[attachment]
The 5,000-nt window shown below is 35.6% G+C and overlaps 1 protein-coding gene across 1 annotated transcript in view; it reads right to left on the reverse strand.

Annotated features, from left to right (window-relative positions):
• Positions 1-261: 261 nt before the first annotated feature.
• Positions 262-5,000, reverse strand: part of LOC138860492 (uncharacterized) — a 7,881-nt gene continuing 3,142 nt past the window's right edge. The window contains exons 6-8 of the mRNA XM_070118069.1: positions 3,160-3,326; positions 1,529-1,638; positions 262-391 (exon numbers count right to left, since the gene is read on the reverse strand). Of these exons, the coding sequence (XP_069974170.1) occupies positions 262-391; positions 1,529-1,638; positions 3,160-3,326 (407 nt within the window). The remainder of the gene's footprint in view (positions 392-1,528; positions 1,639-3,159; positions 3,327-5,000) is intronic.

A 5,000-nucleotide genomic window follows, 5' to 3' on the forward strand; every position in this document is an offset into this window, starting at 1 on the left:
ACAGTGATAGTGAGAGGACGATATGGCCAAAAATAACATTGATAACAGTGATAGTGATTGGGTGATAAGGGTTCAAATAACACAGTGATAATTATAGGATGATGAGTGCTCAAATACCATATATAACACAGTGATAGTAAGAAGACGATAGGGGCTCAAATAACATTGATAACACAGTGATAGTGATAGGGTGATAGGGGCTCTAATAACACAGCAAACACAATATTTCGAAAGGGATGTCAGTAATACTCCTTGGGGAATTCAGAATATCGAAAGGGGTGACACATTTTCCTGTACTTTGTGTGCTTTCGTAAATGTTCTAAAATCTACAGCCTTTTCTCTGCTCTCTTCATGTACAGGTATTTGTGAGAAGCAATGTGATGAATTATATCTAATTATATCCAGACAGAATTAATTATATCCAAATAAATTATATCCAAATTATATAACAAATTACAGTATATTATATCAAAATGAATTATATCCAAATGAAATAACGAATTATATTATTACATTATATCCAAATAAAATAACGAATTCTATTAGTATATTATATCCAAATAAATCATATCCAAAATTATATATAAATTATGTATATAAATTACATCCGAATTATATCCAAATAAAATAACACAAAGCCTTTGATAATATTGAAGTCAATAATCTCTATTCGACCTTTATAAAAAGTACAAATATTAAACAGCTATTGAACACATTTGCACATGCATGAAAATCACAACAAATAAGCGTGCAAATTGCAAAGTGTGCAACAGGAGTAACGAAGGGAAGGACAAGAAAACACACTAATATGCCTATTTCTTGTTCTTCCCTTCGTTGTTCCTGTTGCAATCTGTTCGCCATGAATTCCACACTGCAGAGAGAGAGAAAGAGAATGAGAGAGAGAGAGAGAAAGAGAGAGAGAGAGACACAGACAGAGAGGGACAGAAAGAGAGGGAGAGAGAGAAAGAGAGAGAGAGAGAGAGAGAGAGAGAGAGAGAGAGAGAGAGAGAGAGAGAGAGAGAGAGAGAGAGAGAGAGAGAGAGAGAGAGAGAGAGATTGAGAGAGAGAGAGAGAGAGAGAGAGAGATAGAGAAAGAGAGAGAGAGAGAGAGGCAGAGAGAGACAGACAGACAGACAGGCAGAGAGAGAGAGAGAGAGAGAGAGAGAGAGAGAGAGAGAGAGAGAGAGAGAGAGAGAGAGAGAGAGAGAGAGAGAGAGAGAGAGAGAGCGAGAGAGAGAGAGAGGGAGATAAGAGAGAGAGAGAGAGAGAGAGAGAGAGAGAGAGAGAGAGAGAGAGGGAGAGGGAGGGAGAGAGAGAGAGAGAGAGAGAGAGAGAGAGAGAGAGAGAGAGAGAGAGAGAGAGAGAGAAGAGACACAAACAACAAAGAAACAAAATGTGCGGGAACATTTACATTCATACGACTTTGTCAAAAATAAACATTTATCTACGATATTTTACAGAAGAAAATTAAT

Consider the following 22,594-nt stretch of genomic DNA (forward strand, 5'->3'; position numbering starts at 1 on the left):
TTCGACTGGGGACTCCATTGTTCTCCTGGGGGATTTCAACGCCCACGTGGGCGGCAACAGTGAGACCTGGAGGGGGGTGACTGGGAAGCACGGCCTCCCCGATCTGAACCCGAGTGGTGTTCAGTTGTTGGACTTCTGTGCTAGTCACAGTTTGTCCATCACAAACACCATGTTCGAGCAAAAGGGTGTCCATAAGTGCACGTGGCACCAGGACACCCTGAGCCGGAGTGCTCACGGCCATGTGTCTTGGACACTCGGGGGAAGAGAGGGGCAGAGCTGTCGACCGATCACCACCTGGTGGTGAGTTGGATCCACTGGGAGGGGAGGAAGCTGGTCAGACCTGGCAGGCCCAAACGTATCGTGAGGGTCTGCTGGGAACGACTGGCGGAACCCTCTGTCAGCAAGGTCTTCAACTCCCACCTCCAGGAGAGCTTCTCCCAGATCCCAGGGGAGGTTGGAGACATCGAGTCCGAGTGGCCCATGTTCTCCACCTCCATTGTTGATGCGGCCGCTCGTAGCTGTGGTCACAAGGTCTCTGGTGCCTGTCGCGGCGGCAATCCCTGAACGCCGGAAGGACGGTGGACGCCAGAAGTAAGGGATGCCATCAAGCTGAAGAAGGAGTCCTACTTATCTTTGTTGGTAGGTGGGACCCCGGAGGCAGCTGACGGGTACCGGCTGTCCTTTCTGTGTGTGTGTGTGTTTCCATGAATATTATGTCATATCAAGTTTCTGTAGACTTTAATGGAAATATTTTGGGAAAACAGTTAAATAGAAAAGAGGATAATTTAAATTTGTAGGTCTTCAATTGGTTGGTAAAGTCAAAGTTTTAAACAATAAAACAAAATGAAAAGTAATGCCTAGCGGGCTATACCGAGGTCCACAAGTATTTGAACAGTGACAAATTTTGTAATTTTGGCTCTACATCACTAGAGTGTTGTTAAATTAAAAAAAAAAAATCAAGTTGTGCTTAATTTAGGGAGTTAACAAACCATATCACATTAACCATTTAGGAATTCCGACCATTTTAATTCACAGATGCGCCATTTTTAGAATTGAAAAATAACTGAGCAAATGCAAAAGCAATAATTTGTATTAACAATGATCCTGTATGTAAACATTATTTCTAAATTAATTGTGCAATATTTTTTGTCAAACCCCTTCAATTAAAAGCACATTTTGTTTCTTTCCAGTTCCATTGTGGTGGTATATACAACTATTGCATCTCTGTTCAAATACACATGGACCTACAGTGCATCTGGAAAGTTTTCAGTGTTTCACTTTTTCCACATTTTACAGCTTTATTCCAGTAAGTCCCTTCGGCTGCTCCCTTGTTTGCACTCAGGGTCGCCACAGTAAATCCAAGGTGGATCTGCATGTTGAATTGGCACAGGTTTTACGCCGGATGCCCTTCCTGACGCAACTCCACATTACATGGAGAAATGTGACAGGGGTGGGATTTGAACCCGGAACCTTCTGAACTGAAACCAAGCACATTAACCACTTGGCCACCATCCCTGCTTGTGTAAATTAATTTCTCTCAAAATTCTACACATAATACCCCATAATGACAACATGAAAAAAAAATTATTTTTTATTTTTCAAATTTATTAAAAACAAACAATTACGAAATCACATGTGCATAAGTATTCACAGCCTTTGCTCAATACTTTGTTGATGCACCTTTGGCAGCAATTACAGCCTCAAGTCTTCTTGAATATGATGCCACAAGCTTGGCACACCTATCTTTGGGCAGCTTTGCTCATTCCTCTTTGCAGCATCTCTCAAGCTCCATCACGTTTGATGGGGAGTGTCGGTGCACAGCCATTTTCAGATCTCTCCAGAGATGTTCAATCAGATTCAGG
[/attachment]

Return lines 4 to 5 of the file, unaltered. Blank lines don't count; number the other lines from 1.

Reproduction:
• Positions 262-5,000, reverse strand: part of LOC138860492 (uncharacterized) — a 7,881-nt gene continuing 3,142 nt past the window's right edge. The window contains exons 6-8 of the mRNA XM_070118069.1: positions 3,160-3,326; positions 1,529-1,638; positions 262-391 (exon numbers count right to left, since the gene is read on the reverse strand). Of these exons, the coding sequence (XP_069974170.1) occupies positions 262-391; positions 1,529-1,638; positions 3,160-3,326 (407 nt within the window). The remainder of the gene's footprint in view (positions 392-1,528; positions 1,639-3,159; positions 3,327-5,000) is intronic.

A 5,000-nucleotide genomic window follows, 5' to 3' on the forward strand; every position in this document is an offset into this window, starting at 1 on the left: